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Building Character: Crossing the Line

Kids learn about character from their families, schools, friends and even strangers. And the lessons aren't always black and white. Eventually, so-called situational ethics show up on a child's good vs. bad radar.


For instance, parents often instruct children in the art of telling a "white lie" to avoid hurting someone's feelings. Few would agree that honesty at all costs is a more noble virtue than compassion or kindness. But once you open the door to dishonesty, it may become harder to discern a clear boundary between a little white lie for compassion's sake and a fib meant to avoid punishment or a fudging for the sake of success.


"Honesty is fluid and people can justify almost anything. You can justify lying if it's to save someone's feelings or to protect someone you love," Staib says. "Most of us could even justify murder if it were done in the name of protecting ourselves or others."


Often, grown-ups who consider themselves people of good moral character continue to struggle with sticky situations involving competing values. Staib, who is also a mom, admits to the common offense of telling schools her daughter was sick instead of on a special family trip, in order to protect her from the consequences of an unexcused absence.


Adults are fairly adept at compartmentalizing such actions, and Staib believes that as long as they reflect on these situations and ask themselves the difficult questions, they're probably still on the right side of the good person/bad person line. But being able to discern why one lie might be more acceptable than another is a difficult concept for youngsters.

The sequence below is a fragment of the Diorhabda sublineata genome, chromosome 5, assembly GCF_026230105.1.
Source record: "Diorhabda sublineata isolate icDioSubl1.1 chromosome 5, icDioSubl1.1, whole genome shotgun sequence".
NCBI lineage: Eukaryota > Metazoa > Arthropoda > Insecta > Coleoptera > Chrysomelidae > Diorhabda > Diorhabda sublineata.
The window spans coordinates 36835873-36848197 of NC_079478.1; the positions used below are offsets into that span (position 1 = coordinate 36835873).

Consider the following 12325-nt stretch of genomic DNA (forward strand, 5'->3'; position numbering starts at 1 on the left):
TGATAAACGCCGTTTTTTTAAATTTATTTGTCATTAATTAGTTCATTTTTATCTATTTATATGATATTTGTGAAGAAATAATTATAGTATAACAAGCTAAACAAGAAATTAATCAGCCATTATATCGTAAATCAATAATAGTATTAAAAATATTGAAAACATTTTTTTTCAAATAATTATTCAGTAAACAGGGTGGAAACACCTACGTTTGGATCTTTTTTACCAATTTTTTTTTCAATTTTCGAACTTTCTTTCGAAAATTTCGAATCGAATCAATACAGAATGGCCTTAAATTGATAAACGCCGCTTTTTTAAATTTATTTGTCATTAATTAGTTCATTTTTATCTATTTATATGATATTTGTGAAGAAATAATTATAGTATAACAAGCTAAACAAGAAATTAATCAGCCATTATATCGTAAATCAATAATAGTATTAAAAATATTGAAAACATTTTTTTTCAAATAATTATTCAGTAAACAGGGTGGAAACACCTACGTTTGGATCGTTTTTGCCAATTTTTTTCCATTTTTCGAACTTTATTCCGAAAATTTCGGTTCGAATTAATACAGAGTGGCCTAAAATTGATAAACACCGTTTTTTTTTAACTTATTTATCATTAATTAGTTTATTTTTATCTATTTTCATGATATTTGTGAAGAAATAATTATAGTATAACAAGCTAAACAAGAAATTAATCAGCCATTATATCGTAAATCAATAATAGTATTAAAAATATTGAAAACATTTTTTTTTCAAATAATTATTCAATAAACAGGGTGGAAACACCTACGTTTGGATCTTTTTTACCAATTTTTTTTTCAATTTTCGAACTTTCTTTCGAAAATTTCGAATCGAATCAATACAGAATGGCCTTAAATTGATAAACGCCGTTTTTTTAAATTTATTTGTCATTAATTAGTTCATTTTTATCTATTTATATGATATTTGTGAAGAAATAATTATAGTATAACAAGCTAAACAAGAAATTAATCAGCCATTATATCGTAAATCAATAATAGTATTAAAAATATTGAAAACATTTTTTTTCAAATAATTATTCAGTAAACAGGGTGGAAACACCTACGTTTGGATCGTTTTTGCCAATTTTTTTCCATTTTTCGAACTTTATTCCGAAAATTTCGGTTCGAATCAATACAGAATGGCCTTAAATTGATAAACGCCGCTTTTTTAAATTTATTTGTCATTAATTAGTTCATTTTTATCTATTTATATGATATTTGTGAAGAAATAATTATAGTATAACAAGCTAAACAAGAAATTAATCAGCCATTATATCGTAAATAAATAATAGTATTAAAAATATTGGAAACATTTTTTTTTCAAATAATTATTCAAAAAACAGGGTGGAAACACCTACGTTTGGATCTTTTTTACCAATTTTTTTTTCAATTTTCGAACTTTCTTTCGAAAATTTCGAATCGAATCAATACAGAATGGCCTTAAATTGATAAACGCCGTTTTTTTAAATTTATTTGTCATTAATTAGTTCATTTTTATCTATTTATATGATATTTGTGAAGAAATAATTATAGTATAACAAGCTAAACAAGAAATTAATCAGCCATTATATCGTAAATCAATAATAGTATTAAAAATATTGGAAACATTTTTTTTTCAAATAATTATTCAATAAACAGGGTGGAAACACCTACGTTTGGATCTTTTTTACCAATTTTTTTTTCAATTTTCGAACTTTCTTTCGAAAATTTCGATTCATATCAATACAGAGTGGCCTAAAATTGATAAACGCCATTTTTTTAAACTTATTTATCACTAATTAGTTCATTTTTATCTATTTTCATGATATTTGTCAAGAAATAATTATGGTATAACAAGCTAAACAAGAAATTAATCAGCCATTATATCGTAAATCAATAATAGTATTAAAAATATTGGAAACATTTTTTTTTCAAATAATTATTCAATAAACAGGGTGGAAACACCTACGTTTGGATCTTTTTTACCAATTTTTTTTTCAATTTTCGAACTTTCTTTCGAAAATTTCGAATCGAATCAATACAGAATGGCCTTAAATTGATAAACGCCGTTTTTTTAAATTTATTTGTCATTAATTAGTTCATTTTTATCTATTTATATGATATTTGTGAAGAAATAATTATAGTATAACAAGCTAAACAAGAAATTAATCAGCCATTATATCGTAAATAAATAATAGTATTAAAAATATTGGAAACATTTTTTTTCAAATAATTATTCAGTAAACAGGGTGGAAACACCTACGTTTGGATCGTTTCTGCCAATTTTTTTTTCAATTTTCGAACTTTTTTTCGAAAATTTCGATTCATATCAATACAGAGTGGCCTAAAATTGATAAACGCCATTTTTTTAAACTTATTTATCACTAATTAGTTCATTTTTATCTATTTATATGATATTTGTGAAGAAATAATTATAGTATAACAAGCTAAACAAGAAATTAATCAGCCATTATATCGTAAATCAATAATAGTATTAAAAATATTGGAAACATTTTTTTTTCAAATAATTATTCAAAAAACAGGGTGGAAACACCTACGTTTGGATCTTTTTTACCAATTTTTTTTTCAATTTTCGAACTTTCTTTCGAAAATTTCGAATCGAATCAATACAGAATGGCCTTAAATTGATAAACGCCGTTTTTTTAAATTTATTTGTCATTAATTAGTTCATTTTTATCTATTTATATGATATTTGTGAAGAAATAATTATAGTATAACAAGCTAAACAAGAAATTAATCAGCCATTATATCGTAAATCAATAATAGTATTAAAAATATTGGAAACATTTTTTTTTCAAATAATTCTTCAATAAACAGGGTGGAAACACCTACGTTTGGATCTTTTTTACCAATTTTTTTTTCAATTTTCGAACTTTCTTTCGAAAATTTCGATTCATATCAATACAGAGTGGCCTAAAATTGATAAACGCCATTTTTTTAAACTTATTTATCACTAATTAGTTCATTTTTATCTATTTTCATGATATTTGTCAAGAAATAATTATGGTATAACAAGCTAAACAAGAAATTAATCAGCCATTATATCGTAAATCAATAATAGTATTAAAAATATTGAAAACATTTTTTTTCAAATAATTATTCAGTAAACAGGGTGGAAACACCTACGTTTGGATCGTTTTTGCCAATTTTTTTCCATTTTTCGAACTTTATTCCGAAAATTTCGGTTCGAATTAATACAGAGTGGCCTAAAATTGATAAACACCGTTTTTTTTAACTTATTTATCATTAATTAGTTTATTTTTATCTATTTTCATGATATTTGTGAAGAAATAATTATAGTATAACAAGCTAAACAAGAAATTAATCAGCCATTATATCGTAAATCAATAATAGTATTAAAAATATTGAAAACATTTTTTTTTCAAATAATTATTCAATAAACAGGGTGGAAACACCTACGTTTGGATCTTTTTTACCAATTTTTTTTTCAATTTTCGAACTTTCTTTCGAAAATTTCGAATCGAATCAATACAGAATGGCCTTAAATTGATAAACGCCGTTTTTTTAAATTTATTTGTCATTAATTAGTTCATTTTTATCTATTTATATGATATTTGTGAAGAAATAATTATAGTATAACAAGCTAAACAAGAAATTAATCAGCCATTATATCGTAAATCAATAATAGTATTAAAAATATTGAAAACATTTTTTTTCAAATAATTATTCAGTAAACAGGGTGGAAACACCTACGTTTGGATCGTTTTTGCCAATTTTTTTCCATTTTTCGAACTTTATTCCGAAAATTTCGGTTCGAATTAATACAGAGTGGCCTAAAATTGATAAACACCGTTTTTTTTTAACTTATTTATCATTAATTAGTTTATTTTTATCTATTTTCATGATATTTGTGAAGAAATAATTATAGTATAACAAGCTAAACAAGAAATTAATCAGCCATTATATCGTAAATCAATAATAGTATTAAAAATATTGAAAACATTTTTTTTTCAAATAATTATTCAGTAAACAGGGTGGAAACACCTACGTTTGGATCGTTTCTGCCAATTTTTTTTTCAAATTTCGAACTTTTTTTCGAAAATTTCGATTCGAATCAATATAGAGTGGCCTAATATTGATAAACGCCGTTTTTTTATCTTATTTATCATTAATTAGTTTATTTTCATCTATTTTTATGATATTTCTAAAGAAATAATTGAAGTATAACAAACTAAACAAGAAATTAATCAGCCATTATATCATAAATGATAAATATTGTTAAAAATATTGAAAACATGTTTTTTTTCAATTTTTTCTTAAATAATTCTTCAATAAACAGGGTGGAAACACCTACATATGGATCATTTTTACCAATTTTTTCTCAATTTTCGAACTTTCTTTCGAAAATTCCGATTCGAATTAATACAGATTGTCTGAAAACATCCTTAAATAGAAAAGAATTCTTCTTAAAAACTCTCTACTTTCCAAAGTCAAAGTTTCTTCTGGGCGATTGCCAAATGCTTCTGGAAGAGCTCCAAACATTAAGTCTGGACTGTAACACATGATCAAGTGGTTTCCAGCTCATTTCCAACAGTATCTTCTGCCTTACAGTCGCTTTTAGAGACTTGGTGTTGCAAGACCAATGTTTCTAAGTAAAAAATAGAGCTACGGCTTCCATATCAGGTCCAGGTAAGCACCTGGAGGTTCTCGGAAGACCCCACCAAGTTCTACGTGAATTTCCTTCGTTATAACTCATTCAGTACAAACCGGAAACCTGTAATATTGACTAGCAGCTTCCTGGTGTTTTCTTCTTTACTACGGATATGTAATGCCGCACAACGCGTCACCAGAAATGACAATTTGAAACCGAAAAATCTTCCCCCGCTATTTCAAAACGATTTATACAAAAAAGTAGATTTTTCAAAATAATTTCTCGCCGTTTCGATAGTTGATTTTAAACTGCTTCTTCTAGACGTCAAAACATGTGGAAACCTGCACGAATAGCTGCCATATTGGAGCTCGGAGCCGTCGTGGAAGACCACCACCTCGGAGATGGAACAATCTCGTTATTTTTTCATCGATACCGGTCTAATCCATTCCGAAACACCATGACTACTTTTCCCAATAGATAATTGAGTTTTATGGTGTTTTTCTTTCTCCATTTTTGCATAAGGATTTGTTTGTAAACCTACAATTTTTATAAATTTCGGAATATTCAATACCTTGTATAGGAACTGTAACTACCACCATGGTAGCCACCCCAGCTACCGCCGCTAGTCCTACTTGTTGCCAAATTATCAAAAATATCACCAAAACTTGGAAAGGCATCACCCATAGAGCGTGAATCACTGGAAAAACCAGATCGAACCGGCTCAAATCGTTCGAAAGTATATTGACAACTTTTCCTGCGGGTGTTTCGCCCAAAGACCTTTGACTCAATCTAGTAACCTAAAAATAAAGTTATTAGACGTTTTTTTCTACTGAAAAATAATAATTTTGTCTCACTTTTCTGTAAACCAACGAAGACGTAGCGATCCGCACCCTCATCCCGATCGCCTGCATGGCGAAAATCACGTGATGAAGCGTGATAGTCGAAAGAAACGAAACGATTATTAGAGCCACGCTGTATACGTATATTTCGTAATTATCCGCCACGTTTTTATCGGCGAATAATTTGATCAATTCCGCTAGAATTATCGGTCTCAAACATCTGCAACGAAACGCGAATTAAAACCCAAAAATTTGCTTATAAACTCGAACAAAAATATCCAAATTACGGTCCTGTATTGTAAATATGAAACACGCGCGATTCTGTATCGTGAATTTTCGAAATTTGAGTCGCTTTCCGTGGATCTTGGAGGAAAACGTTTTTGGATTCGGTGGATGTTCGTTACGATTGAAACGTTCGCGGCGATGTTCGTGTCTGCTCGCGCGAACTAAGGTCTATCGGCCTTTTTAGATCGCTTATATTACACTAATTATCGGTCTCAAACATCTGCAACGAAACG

"All kids see is the lie," says Julie Dwyer, who heads up the Josephson Institute's youth education program, Character Counts.


So parents need to be both careful and clear with their kids. On the upside, lest parents think that one or two missteps will scar their kids forever, experts say that when children witness how parents deal with the gray areas of ethics, it actually encourages the development of critical thinking. And that's an essential component of good character.


"No one is perfect. Everyone struggles," Dwyer says. "The best thing, I think, is that when you do struggle, you should let your kids see that. It helps them think things through, too, and decide what they would do."



More Character Resources On Parenthood.com:



Books:




These books are just a few among many that focus on teaching children good character.



Organizations:



  • Center for the Advancement of Ethics and Character (CAEC)  - Develops training and awareness programs on character education, with a focus on schools. See the Web site's "For Parents" section for 10 tips on teaching children character.
     

  • Character Education Partnership (CEP)  - Advocates effective character education in K-12 schools and promotes the concept that character education must be infused throughout the school environment.
     

  • Josephson Institute of Ethics  - Develops ethics education materials, including the youth initiative Character Counts (www.charactercounts.org), and school, business and public training programs. It surveys high school students on ethics every two years for its "Report Card on the Ethics of American Youth."
     

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